We launched anofficial channel about the TamTam Bot API. All the news and updates will be published there, so be sure to sign up. To participate in the testing, developers need to write to account@botapibeta. We’ll add you to the beta testers chat and turn on @primebot for you.
You will also need documentation and clients:
We are also planning a competition on the best TamTam bots, stay tuned.
Meanwhile our senior iOS developer Yuriy Buyanov is telling TamTam Bot API story.
Chat bots have been on a wave of popularity for the last three years. But those developers who have already finished school have a longer story of communicating with bots. For example, in the mid-1990s, I was chatting from Eggdrop on IRC channels, and in the 2000s, I wrote bots for Skype. Stepping aside from messengers and looking to dialog interfaces, you can recall ELIZA (1966), and Turing with his test (1950, “Computing Machinery and Intelligence”), which implied correspondence with artificial intelligence.
We got first requests for messenger Bot API access even before the first public TamTam release. The team used TamTam to communicate with each other and with other developers as soon as the alpha versions of the first clients were available. We wanted to integrate the internal infrastructure (task tracker, CI server, monitoring) into the new messaging system. Despite the fact that as developers we had full access to documentation on the binary protocol used by the messenger (and the WebSocket protocol as well), few decided to write bots on it. And, indeed, few were ready to invest time and effort in working on MessagePack and accurate work with TCP sockets in order to write a bot that would notify participants of the working chat about new builds or crashes.
We needed a special, simplified API, like all modern messengers. The clearer the API and lower the entry threshold for development of bots, the more they will be written and more useful features TamTam will get.
TamTam needed a special, simplified API (REST). An ordinary bot developer doesn’t need half of the features placed in the internal protocol. What is more, by simplifying access to contact synchronization or the registration process, we would make it easier for spammers and scammers to operate. But giving access via REST to a set of API methods is just a small part of the work needed to be done to release the “Bot API” product for external developers.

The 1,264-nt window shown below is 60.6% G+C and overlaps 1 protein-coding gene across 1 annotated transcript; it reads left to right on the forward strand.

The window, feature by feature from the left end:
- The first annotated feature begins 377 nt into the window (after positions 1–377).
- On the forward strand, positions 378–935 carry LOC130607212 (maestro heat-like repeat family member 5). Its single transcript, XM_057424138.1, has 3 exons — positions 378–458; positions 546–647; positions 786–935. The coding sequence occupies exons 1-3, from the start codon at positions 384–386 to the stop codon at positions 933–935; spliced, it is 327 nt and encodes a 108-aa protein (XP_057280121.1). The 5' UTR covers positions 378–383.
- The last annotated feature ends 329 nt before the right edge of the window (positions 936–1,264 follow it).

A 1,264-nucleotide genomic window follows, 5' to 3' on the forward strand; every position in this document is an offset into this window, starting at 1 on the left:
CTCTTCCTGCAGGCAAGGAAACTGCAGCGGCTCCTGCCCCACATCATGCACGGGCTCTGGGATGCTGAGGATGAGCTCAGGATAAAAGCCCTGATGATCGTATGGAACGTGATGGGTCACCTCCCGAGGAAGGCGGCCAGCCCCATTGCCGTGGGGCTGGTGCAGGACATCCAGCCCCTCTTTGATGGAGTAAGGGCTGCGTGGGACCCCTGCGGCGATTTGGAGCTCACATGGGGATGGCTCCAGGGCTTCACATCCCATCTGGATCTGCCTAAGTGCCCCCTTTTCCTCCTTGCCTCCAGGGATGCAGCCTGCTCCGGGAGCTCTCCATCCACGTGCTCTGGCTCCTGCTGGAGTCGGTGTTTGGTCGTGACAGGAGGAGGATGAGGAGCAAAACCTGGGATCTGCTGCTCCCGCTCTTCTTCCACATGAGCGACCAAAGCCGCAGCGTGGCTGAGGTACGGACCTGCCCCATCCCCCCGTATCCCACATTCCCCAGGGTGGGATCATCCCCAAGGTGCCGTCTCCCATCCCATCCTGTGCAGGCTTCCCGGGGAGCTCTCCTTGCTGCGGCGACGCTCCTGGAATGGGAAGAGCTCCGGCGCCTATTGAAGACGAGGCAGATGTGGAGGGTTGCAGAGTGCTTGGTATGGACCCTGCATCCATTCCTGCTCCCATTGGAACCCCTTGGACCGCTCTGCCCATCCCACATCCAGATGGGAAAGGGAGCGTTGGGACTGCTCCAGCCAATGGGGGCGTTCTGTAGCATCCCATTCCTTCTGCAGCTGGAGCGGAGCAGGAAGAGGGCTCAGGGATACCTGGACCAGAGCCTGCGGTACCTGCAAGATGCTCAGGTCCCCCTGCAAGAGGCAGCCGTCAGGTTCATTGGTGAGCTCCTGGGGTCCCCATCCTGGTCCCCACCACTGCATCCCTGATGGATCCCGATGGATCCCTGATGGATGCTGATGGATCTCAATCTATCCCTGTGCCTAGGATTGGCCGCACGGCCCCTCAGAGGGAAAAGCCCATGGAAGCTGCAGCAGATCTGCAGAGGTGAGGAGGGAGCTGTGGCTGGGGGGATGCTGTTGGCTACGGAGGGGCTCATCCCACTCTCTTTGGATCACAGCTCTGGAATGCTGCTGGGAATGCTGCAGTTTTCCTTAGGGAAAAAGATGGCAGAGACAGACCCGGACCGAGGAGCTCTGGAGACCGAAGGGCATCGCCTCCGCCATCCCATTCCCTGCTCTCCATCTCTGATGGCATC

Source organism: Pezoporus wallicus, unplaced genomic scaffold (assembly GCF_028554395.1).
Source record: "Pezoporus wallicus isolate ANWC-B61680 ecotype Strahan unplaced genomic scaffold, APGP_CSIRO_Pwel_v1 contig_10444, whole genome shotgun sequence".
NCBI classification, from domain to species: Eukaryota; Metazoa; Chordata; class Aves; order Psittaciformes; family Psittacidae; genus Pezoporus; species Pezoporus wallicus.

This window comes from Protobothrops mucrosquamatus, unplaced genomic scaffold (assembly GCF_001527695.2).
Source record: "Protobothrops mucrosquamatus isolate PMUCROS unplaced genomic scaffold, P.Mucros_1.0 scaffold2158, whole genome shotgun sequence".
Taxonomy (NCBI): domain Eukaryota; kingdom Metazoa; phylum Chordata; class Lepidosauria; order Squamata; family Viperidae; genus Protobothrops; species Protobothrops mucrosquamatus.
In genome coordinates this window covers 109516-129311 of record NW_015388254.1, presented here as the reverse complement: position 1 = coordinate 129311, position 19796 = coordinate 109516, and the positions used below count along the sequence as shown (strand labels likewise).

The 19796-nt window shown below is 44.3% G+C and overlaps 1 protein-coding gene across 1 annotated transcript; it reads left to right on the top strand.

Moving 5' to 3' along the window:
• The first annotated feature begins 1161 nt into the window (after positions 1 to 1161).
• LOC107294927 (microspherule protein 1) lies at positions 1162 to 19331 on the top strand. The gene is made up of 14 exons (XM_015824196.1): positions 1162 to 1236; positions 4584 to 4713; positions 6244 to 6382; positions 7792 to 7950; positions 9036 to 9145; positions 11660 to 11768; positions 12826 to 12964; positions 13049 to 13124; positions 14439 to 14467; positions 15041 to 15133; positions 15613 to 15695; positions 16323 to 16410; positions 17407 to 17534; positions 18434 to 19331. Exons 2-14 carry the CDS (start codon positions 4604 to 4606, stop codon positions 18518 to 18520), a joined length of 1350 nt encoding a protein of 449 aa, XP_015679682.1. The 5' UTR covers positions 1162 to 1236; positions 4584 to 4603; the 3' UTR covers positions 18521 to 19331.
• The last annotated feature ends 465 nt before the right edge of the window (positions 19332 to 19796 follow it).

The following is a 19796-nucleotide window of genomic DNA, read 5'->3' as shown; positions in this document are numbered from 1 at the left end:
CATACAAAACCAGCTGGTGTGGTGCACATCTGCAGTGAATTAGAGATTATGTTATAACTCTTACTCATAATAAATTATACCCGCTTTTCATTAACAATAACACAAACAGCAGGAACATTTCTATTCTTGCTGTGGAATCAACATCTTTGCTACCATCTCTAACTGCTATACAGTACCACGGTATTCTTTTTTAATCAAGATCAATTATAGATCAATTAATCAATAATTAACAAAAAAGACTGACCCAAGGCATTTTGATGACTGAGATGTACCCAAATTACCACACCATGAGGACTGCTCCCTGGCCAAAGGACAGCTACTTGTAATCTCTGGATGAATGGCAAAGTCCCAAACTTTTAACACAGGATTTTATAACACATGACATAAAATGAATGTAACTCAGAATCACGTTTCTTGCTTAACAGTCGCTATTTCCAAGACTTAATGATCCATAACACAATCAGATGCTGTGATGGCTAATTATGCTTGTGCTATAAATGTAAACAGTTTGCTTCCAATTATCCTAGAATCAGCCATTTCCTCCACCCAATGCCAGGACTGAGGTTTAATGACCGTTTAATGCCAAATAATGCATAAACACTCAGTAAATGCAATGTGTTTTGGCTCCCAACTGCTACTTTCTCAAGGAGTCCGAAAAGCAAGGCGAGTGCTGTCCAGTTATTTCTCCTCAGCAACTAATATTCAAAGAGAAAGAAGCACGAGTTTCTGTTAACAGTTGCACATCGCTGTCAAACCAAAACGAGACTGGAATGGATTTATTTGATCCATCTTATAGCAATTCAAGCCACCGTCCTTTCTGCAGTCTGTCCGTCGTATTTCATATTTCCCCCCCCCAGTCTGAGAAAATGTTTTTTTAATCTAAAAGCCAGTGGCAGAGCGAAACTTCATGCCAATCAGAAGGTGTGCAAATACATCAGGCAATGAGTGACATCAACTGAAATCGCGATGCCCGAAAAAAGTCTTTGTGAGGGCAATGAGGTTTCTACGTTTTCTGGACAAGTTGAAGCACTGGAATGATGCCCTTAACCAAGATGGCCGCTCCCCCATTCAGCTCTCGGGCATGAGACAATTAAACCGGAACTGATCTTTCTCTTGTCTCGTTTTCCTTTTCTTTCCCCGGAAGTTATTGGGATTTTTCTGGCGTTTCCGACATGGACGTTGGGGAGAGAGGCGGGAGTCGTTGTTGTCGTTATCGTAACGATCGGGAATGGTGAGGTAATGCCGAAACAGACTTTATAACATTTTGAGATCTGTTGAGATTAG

Developers need an interface to create bots and then manage them. It is not the best idea to issue tokens for work on the API on behalf of the developer himself (few developers would like to see in his chat list all bot correspondence with users), but registering a full user with authentication via a unique phone number is too difficult. We decided to trust one of them to manage bots –@primebot. It is able to create new bots, change their profile details, subscribe to webhooks, and so on.
In order not to confuse users, it would be good to clearly identify bots on the client and support popular UX patterns to work with them. For example, autocompletion and highlighting of commands, as well as messages with buttons.
Developing a convenient and simple API and documenting it is a separate large task that took time and resources.
Tell us about internal testing of Bot API
Any new function is checked by testers and ordinary colleagues for correctness and usability before it is released. Quite often, a feature already completed has to be completely reworked after results of internal testing. It is not difficult to test formal compliance of Bot API to documentation, but how do you test its usability?
The issue was that the API users were developers. Each “session” of its use wasn’t a few clicks on buttons and messages sent, it took hours, and even days of development of a particular bot. It was time to distract the developers from their current tasks and to arrange a hackathon.
Bot writing usually requires experience in developing server applications, but mobile client developers, front-enders and testers took part in the hackathon. Everyone chose a particular stack of development and idea for the bot. There were no strict rules: some joined teams, some made a couple of different bots instead of one.
Bots development took two days, on the understanding that many developers would have to deal with a new stack, and the first attempts to use Bot API would undoubtedly be followed by many improvements. And that’s how it turned out: iOS developers, used to Obj-C, recalled Swift and rooted through documentation on Vapor, testers and front-enders became absorbed in node.js, and the Android team mastered Kotlin.
11 bots reached the hackathon final, and the hackathon team identified 5 winners at the final vote:
- Voting bot
- Chess-playing bot
- Bot for ordering lunch to your office
- Video-download bot
- Excuses generator bot just for fun ;)
We awarded prizes to winning colleagues.